Castle Rock State Park
Castle Rock is an immensely popular park. Maybe half of all visitors to the park are rock climbers, carrying big pads and other equipment, here to climb the large craggy tufa formations. The other half are hikers here to see the waterfall, although in summer it's only a trickle, and the magnificent panoramic view of the San Lorenzo River Valley from one of the highest spots in the Santa Cruz Mountains, with the fog-shrouded Pacific Ocean in the distance.
Adjacent to Castle Rock is the Los Altos Rod and Gun Club, which has three shooting ranges that are open to the public from 9 to 5 every Thursday through Sunday (9 to 4 in the winter). The nonstop sound of guns from this range disrupts the peacefulness of almost all hiking trails in the South Skyline region, as far north as Russian Ridge Open Space Preserve (at Alpine Road, above Palo Alto) and as far west as Memorial County Park. The Castle Rock campgrounds are especially badly affected during shooting hours. Surprisingly, though, the firing range can't be heard at all from the Saratoga Gap Trail, since it's shielded by a ridge.
Castle Rock doesn't have a whole lot of good hikes other than the one described below; a lot of people seem to come here just to find a spot to sit and enjoy the view. Much of the park outside the Saratoga Gap/Ridge Trail loop is covered with tanoak-dominated woods that are dry-looking and not especially interesting. What's more, the sound of gunfire makes it hard to enjoy a walk in these areas.
Castle Rock has quite a bit of poison oak.
Park in the Castle Rock lot for $8.00, or about 50 yards up the street in the Saratoga Gap lot for free. On a nice summer afternoon, you might have trouble finding parking in either lot, and "no parking" signs on the street prevent you from parking anywhere else.
From the parking lot, the worn and heavily-used trail leads downhill through tanoak forest. After half a mile, the trail crosses the creek and comes to an intersection with the Goat Rock Trail. An especially big tree grows at this intersection. Stay to the left, continuing downhill to the waterfall viewing platform. The waterfall itself is a thin stream of water that runs over a sheer cliff; you don't get a really good look at it since it's below the platform.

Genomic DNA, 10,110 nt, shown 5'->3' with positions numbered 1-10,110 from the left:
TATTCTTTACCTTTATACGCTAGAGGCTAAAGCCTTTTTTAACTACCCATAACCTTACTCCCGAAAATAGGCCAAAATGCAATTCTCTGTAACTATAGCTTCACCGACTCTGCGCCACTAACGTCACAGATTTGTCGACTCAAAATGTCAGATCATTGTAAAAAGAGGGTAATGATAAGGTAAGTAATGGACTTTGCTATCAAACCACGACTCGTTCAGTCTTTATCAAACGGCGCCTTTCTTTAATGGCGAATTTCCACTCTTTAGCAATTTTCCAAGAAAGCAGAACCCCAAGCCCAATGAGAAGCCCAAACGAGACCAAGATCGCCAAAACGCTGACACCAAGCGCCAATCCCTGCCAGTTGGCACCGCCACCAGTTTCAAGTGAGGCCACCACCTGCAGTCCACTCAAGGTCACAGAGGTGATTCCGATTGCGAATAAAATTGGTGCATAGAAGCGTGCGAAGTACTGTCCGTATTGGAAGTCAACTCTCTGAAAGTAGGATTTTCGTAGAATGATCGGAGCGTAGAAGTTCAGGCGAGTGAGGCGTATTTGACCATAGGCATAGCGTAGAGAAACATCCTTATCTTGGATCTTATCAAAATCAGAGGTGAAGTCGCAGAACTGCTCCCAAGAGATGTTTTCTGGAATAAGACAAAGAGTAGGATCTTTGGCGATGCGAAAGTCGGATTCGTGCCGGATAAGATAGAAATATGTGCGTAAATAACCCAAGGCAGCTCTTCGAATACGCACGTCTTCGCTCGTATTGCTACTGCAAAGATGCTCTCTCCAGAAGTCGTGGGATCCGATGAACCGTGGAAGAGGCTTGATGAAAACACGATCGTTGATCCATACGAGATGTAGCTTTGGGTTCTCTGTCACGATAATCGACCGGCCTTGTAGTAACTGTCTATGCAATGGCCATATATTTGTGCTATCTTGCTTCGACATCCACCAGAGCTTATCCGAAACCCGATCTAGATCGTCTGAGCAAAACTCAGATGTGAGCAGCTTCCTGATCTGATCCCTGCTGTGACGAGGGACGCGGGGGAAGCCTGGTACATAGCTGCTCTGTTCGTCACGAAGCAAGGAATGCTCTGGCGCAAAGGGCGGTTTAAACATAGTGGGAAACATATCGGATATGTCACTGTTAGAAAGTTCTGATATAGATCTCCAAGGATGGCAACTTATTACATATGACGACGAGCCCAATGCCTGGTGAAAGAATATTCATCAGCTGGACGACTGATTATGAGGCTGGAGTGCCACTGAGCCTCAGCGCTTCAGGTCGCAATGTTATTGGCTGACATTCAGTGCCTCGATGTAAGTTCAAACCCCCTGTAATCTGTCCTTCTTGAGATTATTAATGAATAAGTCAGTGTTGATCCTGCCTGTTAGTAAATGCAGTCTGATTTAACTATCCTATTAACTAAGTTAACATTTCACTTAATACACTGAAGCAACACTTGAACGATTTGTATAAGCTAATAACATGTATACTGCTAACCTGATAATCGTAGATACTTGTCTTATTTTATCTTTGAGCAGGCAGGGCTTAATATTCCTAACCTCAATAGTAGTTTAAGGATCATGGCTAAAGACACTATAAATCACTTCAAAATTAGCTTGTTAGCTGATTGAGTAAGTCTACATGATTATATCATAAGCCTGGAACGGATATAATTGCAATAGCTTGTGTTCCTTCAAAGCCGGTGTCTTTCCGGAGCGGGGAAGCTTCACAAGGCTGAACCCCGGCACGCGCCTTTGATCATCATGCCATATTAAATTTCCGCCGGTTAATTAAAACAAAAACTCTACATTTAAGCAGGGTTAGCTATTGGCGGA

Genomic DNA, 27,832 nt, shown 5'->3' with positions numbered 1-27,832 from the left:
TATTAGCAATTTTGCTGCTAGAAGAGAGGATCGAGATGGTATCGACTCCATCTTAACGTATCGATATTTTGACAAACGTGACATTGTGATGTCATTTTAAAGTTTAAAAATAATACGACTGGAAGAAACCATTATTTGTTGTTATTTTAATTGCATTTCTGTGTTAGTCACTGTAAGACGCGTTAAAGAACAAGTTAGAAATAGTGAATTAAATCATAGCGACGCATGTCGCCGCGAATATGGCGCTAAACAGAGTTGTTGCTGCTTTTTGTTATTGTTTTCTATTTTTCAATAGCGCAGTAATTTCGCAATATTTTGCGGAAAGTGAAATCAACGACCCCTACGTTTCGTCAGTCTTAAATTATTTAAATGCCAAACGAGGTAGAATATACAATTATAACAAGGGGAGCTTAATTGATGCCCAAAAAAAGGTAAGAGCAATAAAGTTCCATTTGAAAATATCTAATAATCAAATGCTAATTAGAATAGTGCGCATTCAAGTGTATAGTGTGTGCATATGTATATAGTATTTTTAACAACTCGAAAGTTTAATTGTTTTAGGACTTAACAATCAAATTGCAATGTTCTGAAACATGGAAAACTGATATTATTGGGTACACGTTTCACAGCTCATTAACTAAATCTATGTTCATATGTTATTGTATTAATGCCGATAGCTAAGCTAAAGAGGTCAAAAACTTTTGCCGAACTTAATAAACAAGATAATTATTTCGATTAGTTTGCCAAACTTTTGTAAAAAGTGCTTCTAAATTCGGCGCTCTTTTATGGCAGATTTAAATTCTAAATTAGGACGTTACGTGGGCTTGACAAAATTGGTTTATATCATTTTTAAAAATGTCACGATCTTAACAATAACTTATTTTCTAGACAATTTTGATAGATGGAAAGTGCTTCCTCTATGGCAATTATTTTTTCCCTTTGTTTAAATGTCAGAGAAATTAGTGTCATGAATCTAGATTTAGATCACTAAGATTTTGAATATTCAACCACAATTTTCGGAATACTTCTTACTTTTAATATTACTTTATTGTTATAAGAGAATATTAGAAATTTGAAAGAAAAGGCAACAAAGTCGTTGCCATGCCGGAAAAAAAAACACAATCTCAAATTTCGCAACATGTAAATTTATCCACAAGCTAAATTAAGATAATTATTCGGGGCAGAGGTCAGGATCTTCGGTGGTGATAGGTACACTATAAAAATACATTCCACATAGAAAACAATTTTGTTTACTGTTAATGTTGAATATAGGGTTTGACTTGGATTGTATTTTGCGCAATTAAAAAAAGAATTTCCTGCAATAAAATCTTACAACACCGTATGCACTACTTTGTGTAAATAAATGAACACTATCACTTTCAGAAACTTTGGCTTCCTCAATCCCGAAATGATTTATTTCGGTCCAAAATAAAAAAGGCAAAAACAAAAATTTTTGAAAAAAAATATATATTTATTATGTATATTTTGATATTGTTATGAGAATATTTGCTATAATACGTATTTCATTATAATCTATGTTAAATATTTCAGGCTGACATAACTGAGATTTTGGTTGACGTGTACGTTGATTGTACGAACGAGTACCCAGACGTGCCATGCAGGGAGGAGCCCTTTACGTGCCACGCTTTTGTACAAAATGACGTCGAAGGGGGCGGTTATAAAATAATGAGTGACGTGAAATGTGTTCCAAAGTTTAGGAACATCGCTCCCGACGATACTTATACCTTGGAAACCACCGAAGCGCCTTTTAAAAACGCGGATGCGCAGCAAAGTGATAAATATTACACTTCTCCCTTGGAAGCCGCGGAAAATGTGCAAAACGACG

Past the platform, the trail continues through woods for a while before breaking out into chaparral and the first really good vistas. The trail becomes rocky for a stretch, and it can be slow going. Carved into the side of a steep hill, this part of the trail is baking hot on summer afternoons. Fortunately, the trail soon dives back into the cool forest.
The tanoak forest briefly gives way to a patch of much more attractive and open oak forest. There's a cut-off trail that you can take for a shorter loop. Most people seem to take this option, and beyond this point the crowds thin out considerably.
The trail continues through the woods for a while, but eventually breaks out into chaparral again, with more sweeping views. There's another stretch where you'll have to scramble over rocks; at one point the trail becomes a narrow ledge precariously hanging over a sheer dropoff. A cable attached to the rock face gives you something to hang on to.
The trail turns to the right, away from the steep hillside with its views and into the forest. Turn right onto the ridge trail, which climbs interminably through dull forest and thickets of poison oak on its way to Goat Rock. There are no views on this stretch of trail. The sounds of gunfire from the nearby shooting range can be heard throughout the first mile of trail, ending around the Emily Smith Bird Observation Point.
The scenery improves after this point as the trail descends past the large Goat Rock, offering more views of the San Lorenzo Valley. You have to scramble over rocks at several points. Soon the trail rejoins the Saratoga Gap Trail. Turn left to return to the parking lot.
© 2010, 2012 David Baselt